WIKIMEDIA, ROYAL SOCIETYLisa Jardine, a historian who dealt with science, ethics, and philosophy, died of cancer this fall (October 25). She was 71.
Jardine never studied just one subject: she majored in mathematics and then English as an undergraduate, earned a master’s degree in the literary theory of translation from the University of Essex, and went on to earn a doctorate in Renaissance studies at the University of Cambridge. Jardine spoke eight languages, according to The Guardian.
Most recently, Jardine was a professor of Renaissance studies at University College London, where she joined the faculty in 2012 and founded the Centre for Interdisciplinary Research in the Humanities. She was an “astonishing scholar,” colleague Melissa Terras told The Guardian. Jardine wrote or co-wrote 17 books, including biographical works on Erasmus, Shakespeare, and Robert Hooke. BBC Radio broadcast episodes where she covered her science-history studies.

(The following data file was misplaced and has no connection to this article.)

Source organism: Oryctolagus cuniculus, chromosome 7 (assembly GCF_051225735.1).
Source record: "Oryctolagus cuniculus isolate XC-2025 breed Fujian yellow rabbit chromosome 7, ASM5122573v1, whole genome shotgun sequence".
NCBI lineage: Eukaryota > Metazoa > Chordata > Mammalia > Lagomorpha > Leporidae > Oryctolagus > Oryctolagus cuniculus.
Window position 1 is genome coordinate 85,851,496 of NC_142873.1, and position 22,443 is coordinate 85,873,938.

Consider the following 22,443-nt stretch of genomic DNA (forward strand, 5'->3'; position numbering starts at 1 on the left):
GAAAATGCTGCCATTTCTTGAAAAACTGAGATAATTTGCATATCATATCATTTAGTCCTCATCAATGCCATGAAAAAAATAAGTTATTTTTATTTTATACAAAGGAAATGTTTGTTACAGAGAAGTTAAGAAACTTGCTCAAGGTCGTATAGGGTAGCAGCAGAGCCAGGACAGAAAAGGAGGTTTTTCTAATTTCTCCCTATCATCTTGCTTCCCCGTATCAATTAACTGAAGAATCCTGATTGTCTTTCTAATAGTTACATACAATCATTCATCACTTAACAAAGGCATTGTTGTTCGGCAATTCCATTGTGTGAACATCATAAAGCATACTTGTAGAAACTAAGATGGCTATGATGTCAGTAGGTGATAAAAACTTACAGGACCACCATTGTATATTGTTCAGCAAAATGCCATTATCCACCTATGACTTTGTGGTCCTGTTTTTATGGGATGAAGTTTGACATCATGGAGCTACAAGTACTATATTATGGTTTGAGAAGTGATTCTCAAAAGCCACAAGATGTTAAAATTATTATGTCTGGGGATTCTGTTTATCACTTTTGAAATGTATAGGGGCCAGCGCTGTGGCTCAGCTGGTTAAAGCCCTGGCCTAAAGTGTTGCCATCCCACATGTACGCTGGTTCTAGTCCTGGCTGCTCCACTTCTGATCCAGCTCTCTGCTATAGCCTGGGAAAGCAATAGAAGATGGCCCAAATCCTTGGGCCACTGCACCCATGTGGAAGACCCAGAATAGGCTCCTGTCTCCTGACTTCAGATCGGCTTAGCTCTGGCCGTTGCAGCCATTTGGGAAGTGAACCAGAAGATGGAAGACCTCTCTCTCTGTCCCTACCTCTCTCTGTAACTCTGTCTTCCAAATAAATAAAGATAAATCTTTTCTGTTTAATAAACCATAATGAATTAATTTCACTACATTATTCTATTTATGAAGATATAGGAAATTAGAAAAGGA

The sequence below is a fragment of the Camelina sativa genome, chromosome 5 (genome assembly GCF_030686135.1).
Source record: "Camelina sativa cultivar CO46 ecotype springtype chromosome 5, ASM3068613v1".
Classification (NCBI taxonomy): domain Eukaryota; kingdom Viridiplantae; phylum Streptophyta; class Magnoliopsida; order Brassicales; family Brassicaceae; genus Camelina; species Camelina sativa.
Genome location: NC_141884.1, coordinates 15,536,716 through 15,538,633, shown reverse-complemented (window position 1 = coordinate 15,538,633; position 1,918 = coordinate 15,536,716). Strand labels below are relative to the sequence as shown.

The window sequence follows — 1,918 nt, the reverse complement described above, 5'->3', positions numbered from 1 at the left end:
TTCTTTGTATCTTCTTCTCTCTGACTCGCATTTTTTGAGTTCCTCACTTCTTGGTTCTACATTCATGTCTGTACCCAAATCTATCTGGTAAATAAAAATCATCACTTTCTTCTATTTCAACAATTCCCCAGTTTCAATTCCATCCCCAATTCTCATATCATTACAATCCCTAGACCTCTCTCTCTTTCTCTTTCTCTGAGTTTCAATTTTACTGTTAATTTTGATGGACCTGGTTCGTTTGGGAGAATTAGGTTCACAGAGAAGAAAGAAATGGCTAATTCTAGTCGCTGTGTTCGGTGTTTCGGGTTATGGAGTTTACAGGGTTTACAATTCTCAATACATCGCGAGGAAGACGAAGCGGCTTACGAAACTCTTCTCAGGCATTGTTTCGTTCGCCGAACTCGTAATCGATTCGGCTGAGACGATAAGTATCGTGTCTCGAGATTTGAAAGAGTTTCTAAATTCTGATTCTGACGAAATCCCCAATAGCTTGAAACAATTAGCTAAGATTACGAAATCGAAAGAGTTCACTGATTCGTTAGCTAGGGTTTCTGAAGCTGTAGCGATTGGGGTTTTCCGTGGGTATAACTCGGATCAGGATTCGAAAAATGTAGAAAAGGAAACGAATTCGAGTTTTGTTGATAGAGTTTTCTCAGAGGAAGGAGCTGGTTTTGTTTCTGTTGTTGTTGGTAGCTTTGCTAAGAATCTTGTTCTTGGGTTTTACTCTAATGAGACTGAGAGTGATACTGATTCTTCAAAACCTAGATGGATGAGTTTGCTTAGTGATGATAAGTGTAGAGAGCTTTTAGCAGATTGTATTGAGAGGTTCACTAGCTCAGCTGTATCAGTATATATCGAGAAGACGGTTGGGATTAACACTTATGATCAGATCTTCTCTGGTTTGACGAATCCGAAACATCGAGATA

Jardine also chaired the Human Fertilization and Embryology Authority (HFEA), the U.K.’s regulatory body on embryo and gamete use, from 2008 to 2014. “Lisa led the HFEA through a challenging period when its continued existence was under review,” Sally Cheshire, the current HFEA chair, told The Independent. “Despite this, important scientific and ethical advancements were brought into the public domain during that time, including the world-leading work on mitochondrial donation, which Lisa spearheaded.” (See “U.K. May Allow Mitochondrial Replacement,” The Scientist, March 2013.)
Jardine is survived by her husband, three children, and four grandchildren.